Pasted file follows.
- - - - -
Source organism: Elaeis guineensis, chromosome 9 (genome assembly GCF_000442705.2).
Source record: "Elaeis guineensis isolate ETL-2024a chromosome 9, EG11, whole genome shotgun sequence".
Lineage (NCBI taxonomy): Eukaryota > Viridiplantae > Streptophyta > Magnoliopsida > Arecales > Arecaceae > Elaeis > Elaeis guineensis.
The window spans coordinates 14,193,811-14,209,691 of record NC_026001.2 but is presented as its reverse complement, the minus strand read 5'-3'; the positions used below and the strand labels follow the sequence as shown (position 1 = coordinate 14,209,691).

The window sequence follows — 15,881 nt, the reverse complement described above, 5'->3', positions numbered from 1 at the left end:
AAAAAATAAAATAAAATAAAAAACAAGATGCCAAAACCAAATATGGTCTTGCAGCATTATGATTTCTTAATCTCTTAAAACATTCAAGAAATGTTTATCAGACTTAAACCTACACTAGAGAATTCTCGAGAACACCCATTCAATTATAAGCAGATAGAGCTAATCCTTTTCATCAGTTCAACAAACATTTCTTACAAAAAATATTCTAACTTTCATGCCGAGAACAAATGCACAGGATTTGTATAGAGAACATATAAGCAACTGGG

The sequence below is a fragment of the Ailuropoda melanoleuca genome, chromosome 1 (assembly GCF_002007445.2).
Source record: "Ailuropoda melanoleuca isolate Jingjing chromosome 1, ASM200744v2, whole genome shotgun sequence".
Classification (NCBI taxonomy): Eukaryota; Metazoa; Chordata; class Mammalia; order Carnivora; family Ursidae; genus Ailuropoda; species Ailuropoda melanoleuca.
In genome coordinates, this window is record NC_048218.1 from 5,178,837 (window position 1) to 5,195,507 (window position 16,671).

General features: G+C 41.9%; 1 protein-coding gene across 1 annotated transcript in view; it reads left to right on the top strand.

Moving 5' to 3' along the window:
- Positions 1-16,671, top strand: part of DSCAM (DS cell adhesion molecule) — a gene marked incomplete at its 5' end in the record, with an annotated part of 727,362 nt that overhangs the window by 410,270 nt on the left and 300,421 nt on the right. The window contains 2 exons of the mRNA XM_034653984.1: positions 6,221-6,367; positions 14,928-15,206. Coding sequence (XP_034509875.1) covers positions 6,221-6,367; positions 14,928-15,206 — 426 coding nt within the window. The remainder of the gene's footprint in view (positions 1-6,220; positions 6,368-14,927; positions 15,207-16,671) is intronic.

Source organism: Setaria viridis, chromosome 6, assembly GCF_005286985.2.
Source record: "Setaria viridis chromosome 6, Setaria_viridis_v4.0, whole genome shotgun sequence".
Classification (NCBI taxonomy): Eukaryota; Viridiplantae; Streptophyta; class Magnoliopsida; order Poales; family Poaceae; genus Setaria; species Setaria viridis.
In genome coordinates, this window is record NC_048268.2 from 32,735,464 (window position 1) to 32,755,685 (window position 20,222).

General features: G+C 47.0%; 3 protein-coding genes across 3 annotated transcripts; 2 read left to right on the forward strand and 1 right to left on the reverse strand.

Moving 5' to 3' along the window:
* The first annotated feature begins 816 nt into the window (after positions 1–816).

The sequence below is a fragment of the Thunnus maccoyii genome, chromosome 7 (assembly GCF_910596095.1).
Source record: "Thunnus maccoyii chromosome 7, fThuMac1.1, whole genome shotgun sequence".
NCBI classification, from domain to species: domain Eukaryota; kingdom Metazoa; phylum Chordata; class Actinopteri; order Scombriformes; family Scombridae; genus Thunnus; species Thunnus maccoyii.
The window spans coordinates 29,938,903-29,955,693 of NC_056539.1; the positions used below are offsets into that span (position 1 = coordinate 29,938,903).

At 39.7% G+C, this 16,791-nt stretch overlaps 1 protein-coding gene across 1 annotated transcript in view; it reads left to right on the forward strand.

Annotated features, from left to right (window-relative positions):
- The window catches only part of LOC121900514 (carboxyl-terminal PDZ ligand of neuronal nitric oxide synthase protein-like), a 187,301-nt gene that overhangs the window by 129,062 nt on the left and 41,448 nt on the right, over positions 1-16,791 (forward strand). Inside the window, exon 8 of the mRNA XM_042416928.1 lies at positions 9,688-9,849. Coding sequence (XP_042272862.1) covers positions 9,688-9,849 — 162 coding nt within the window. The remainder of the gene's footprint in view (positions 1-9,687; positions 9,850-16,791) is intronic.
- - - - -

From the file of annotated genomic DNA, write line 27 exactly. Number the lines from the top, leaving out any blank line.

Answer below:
- The window catches only part of LOC121900514 (carboxyl-terminal PDZ ligand of neuronal nitric oxide synthase protein-like), a 187,301-nt gene that overhangs the window by 129,062 nt on the left and 41,448 nt on the right, over positions 1-16,791 (forward strand). Inside the window, exon 8 of the mRNA XM_042416928.1 lies at positions 9,688-9,849. Coding sequence (XP_042272862.1) covers positions 9,688-9,849 — 162 coding nt within the window. The remainder of the gene's footprint in view (positions 1-9,687; positions 9,850-16,791) is intronic.